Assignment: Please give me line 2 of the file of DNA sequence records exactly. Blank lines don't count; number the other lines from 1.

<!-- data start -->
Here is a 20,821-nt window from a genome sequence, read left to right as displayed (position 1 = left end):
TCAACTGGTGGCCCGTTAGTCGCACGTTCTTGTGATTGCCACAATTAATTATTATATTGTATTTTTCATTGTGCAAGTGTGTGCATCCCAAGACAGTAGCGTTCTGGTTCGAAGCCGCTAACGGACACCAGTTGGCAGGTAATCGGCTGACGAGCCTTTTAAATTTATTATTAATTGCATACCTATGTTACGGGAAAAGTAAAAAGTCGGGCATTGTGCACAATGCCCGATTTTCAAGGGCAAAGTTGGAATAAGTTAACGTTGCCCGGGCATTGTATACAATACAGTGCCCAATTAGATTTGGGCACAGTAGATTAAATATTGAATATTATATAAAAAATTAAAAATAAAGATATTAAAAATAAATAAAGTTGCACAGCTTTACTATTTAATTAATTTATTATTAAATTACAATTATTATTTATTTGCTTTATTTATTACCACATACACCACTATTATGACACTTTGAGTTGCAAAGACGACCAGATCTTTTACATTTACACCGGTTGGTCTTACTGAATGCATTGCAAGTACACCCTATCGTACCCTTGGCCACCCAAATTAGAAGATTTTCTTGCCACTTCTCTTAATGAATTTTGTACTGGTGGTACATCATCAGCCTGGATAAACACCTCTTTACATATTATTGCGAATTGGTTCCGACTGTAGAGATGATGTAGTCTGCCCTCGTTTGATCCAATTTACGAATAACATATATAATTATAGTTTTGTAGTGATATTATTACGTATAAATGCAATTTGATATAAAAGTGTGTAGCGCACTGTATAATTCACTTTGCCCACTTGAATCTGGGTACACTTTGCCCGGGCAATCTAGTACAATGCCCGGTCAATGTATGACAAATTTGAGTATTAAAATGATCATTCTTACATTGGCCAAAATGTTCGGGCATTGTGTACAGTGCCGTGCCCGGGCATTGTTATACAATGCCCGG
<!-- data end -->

TCAACTGGTGGCCCGTTAGTCGCACGTTCTTGTGATTGCCACAATTAATTATTATATTGTATTTTTCATTGTGCAAGTGTGTGCATCCCAAGACAGTAGCGTTCTGGTTCGAAGCCGCTAACGGACACCAGTTGGCAGGTAATCGGCTGACGAGCCTTTTAAATTTATTATTAATTGCATACCTATGTTACGGGAAAAGTAAAAAGTCGGGCATTGTGCACAATGCCCGATTTTCAAGGGCAAAGTTGGAATAAGTTAACGTTGCCCGGGCATTGTATACAATACAGTGCCCAATTAGATTTGGGCACAGTAGATTAAATATTGAATATTATATAAAAAATTAAAAATAAAGATATTAAAAATAAATAAAGTTGCACAGCTTTACTATTTAATTAATTTATTATTAAATTACAATTATTATTTATTTGCTTTATTTATTACCACATACACCACTATTATGACACTTTGAGTTGCAAAGACGACCAGATCTTTTACATTTACACCGGTTGGTCTTACTGAATGCATTGCAAGTACACCCTATCGTACCCTTGGCCACCCAAATTAGAAGATTTTCTTGCCACTTCTCTTAATGAATTTTGTACTGGTGGTACATCATCAGCCTGGATAAACACCTCTTTACATATTATTGCGAATTGGTTCCGACTGTAGAGATGATGTAGTCTGCCCTCGTTTGATCCAATTTACGAATAACATATATAATTATAGTTTTGTAGTGATATTATTACGTATAAATGCAATTTGATATAAAAGTGTGTAGCGCACTGTATAATTCACTTTGCCCACTTGAATCTGGGTACACTTTGCCCGGGCAATCTAGTACAATGCCCGGTCAATGTATGACAAATTTGAGTATTAAAATGATCATTCTTACATTGGCCAAAATGTTCGGGCATTGTGTACAGTGCCGTGCCCGGGCATTGTTATACAATGCCCGG